Administration's inaction forces action

Lawmakers want to give small businesses more contracts and prevent bundling

Frustrated by the Bush administration’s inaction on small-business contracting issues, legislators are taking action and asking federal agencies to fix the problems as small businesses’ share of federal contract dollars continues to slide.

Rep. Bruce Braley (D-Iowa),  a member of the House Small Business Committee, introduced the Small Business Fairness in Contracting Act last week in an effort to separate bundled contracts and add stricter contract oversight.

One provision of the bill would raise the governmentwide goal of contracts awarded to small businesses to 30 percent, up from the current 23 percent target.

The total value of federal contracts increased by 60 percent in the past five years, while the number of contracts declined by 55 percent, the committee said. Meanwhile, administration officials have made little progress in breaking up bundled contracts whose size prevents small business from bidding, congressional leaders said.

“Contract bundling has been public enemy No. 1 for small businesses that are trying to penetrate the federal marketplace,” said Rep. Nydia Velazquez (D-N.Y.), the committee’s chairwoman.

The committee is scheduled to mark up the bill April 24. The full House likely will consider it as early as May 7, committee members said.

Bundling is when an agency that is trying to streamline the procurement process combines a variety of procurement requirements into a single contract. Such megadeals generally exceed the reach of small businesses.

The Senate has indicated its interest in legislation similar to that proposed in the House. Sen. John Kerry (D-Mass.), chairman of the Small Business and Entrepreneurship Committee, is developing contracting legislation, but the Senate has no companion to the House bill, a committee spokeswoman said.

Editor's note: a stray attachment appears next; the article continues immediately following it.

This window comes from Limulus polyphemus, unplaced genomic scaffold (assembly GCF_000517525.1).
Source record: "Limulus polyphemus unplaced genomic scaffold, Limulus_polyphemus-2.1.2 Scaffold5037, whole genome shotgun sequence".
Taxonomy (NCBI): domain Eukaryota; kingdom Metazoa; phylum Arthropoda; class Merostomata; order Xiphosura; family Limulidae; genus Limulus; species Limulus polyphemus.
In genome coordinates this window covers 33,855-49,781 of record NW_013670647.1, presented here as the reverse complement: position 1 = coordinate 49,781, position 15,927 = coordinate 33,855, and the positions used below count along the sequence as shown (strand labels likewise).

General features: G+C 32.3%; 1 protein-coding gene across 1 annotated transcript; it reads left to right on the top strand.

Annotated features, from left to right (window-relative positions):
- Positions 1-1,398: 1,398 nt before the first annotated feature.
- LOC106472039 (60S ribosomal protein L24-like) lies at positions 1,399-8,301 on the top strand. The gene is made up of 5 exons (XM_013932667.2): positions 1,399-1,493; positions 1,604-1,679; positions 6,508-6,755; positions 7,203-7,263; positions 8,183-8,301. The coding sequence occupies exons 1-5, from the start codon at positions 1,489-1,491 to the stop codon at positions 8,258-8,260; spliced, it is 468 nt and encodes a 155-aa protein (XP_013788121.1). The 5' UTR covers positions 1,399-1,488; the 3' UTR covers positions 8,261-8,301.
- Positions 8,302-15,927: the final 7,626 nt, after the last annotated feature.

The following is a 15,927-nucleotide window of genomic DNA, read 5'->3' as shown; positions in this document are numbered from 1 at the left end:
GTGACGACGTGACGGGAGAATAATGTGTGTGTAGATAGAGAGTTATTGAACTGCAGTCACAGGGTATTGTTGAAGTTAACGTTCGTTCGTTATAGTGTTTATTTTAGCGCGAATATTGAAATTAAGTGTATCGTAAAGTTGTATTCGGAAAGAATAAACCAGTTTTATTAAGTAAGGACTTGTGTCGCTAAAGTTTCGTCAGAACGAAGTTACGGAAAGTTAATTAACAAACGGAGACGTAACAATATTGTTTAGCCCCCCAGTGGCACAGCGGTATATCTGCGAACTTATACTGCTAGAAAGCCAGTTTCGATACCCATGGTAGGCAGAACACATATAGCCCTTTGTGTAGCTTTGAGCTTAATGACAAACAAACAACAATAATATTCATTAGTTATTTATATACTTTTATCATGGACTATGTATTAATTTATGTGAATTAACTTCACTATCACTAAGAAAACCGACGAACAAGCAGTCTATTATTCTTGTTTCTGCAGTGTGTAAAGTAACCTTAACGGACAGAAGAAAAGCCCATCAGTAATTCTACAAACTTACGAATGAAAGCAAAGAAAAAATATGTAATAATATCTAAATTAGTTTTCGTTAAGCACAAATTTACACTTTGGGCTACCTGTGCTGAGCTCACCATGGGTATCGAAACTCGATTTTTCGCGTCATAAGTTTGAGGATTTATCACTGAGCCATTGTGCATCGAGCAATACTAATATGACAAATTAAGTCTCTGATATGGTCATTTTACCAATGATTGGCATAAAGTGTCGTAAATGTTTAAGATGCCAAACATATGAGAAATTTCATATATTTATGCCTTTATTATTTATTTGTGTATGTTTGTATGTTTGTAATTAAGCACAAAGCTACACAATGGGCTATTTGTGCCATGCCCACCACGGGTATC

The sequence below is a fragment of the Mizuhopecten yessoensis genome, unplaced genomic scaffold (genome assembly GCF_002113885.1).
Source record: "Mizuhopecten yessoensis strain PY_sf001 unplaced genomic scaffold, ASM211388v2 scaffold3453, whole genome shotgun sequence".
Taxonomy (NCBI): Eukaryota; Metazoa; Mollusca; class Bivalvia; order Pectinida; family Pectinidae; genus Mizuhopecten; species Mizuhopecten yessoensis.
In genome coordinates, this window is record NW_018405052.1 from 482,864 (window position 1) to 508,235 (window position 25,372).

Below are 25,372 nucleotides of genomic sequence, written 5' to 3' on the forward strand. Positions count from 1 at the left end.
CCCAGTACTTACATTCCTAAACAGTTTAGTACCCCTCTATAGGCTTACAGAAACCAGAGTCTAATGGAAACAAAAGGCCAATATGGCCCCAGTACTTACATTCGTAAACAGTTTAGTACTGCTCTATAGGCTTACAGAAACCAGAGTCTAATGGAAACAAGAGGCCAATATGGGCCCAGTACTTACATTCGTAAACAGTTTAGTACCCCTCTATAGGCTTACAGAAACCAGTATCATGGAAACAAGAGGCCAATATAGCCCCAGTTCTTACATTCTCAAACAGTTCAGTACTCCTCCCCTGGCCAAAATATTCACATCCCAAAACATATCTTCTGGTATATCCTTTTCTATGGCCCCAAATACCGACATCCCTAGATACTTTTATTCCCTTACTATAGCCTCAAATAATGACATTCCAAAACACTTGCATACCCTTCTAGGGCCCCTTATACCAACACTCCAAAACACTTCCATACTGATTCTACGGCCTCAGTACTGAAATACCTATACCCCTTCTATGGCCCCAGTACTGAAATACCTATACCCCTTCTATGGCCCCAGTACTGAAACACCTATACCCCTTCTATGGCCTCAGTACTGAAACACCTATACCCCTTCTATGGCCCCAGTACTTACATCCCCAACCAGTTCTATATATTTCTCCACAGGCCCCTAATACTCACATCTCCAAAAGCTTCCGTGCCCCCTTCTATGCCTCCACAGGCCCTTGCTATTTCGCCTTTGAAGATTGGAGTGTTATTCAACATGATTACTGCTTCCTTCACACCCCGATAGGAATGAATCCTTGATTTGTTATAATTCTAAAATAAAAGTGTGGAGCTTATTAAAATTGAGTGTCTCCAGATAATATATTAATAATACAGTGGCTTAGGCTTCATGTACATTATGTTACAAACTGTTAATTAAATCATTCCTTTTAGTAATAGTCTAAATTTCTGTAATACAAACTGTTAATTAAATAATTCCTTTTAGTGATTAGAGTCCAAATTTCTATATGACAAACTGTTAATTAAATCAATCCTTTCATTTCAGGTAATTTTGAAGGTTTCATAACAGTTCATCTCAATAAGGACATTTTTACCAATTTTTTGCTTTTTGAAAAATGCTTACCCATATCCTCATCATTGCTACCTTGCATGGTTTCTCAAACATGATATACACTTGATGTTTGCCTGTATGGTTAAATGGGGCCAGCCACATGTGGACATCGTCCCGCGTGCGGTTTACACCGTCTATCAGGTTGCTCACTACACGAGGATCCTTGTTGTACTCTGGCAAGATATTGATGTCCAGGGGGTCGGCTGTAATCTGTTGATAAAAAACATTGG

The House bill would discourage the practice of contract bundling. It would redefine bundling and require federal procurement officials to assess the effect that new contracts would have on small-business competition.

Contract bundling largely has kept agencies from reaching small-business contracting goals and have cost the small-business community $4.5 billion in federal business, Velazquez said.

 She said she initially was excited about the administration’s vow to break up contracts. She said her excitement has since faded because administration officials have not followed through and have not explained why.

Paul Hsu, the Small Business Administration’s associate administrator for government contracting and business development and former small-business owner, said bundling is a problem, although agencies will need to bundle certain contracts.

“I don’t think the definition is the issue. Enforcement is the issue,” Hsu told the committee. He offered few details on how to achieve better enforcement.

The bill also would require agencies to spend 30 percent of their contract dollars with small businesses, compared with 23 percent under existing procurement rules. Agencies failed to meet the 23 percent goal in fiscal 2006 but exceeded the mark in 2005.

Hsu said agencies are doing better. “We are going to continue to hold agencies accountable for their progress,” he said, adding that he plans to meet with agencies during the next nine months to talk about the issue.

However, Rep. William Jefferson (D-La.) said nine months was too long to wait.
Inside the proposed small-business legislationThe Small Business Fairness in Contracting Act would attempt to level the playing field for small businesses competing for federal contracts by:
  • Redefining contract bundling to ensure that contracts are reviewed for their impact on small businesses.
  • Having the Office of Federal Procurement Policy review agency procurement decisions related to small businesses and moderate disputes between the Small Business Administration and the buying agency.
  • Increasing the governmentwide small-business goal to 30 percent.
  • Requiring prime contractors to report small-business subcontracting as a percentage of the total dollar amount of the contract award.
  • Giving bonus credits to contractors that achieve their subcontracting goals, while naming the companies that do not.

— Matthew Weigelt

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